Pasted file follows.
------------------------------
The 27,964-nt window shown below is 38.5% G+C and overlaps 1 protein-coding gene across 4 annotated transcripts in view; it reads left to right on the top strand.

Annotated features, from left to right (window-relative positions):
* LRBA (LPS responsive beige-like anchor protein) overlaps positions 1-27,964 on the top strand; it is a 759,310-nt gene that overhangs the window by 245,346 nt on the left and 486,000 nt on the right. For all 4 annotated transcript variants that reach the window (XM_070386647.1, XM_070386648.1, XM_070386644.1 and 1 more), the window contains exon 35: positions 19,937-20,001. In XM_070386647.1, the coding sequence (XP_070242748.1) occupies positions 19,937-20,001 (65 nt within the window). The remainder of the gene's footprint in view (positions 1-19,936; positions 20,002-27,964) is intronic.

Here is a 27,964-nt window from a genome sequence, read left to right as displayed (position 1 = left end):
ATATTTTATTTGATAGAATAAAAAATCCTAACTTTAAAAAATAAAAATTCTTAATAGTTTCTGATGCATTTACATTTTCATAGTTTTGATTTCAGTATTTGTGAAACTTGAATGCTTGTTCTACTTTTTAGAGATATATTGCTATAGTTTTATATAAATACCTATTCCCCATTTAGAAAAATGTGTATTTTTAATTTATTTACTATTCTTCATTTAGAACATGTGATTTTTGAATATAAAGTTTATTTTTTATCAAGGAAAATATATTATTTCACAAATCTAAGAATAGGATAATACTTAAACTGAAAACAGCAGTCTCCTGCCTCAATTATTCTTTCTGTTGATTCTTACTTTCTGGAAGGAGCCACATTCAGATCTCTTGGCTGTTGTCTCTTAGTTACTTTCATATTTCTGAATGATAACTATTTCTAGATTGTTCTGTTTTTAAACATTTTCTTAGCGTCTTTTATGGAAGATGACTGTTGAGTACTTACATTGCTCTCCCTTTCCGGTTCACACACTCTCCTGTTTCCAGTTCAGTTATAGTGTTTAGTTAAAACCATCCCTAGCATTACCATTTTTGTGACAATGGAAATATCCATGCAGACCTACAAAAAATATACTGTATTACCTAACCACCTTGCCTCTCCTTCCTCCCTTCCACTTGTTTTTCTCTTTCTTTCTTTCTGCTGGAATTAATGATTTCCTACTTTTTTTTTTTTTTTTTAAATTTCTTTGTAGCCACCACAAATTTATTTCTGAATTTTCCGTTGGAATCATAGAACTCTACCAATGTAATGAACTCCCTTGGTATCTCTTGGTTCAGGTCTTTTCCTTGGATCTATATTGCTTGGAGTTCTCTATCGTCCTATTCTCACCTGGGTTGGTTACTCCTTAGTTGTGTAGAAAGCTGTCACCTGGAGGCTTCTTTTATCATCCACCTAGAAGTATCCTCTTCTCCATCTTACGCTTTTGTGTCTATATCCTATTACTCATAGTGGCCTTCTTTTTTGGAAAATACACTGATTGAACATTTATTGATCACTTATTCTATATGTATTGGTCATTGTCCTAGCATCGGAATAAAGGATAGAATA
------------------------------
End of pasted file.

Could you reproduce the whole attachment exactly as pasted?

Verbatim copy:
The 27,964-nt window shown below is 38.5% G+C and overlaps 1 protein-coding gene across 4 annotated transcripts in view; it reads left to right on the top strand.

Annotated features, from left to right (window-relative positions):
* LRBA (LPS responsive beige-like anchor protein) overlaps positions 1-27,964 on the top strand; it is a 759,310-nt gene that overhangs the window by 245,346 nt on the left and 486,000 nt on the right. For all 4 annotated transcript variants that reach the window (XM_070386647.1, XM_070386648.1, XM_070386644.1 and 1 more), the window contains exon 35: positions 19,937-20,001. In XM_070386647.1, the coding sequence (XP_070242748.1) occupies positions 19,937-20,001 (65 nt within the window). The remainder of the gene's footprint in view (positions 1-19,936; positions 20,002-27,964) is intronic.

Here is a 27,964-nt window from a genome sequence, read left to right as displayed (position 1 = left end):
ATATTTTATTTGATAGAATAAAAAATCCTAACTTTAAAAAATAAAAATTCTTAATAGTTTCTGATGCATTTACATTTTCATAGTTTTGATTTCAGTATTTGTGAAACTTGAATGCTTGTTCTACTTTTTAGAGATATATTGCTATAGTTTTATATAAATACCTATTCCCCATTTAGAAAAATGTGTATTTTTAATTTATTTACTATTCTTCATTTAGAACATGTGATTTTTGAATATAAAGTTTATTTTTTATCAAGGAAAATATATTATTTCACAAATCTAAGAATAGGATAATACTTAAACTGAAAACAGCAGTCTCCTGCCTCAATTATTCTTTCTGTTGATTCTTACTTTCTGGAAGGAGCCACATTCAGATCTCTTGGCTGTTGTCTCTTAGTTACTTTCATATTTCTGAATGATAACTATTTCTAGATTGTTCTGTTTTTAAACATTTTCTTAGCGTCTTTTATGGAAGATGACTGTTGAGTACTTACATTGCTCTCCCTTTCCGGTTCACACACTCTCCTGTTTCCAGTTCAGTTATAGTGTTTAGTTAAAACCATCCCTAGCATTACCATTTTTGTGACAATGGAAATATCCATGCAGACCTACAAAAAATATACTGTATTACCTAACCACCTTGCCTCTCCTTCCTCCCTTCCACTTGTTTTTCTCTTTCTTTCTTTCTGCTGGAATTAATGATTTCCTACTTTTTTTTTTTTTTTTTAAATTTCTTTGTAGCCACCACAAATTTATTTCTGAATTTTCCGTTGGAATCATAGAACTCTACCAATGTAATGAACTCCCTTGGTATCTCTTGGTTCAGGTCTTTTCCTTGGATCTATATTGCTTGGAGTTCTCTATCGTCCTATTCTCACCTGGGTTGGTTACTCCTTAGTTGTGTAGAAAGCTGTCACCTGGAGGCTTCTTTTATCATCCACCTAGAAGTATCCTCTTCTCCATCTTACGCTTTTGTGTCTATATCCTATTACTCATAGTGGCCTTCTTTTTTGGAAAATACACTGATTGAACATTTATTGATCACTTATTCTATATGTATTGGTCATTGTCCTAGCATCGGAATAAAGGATAGAATA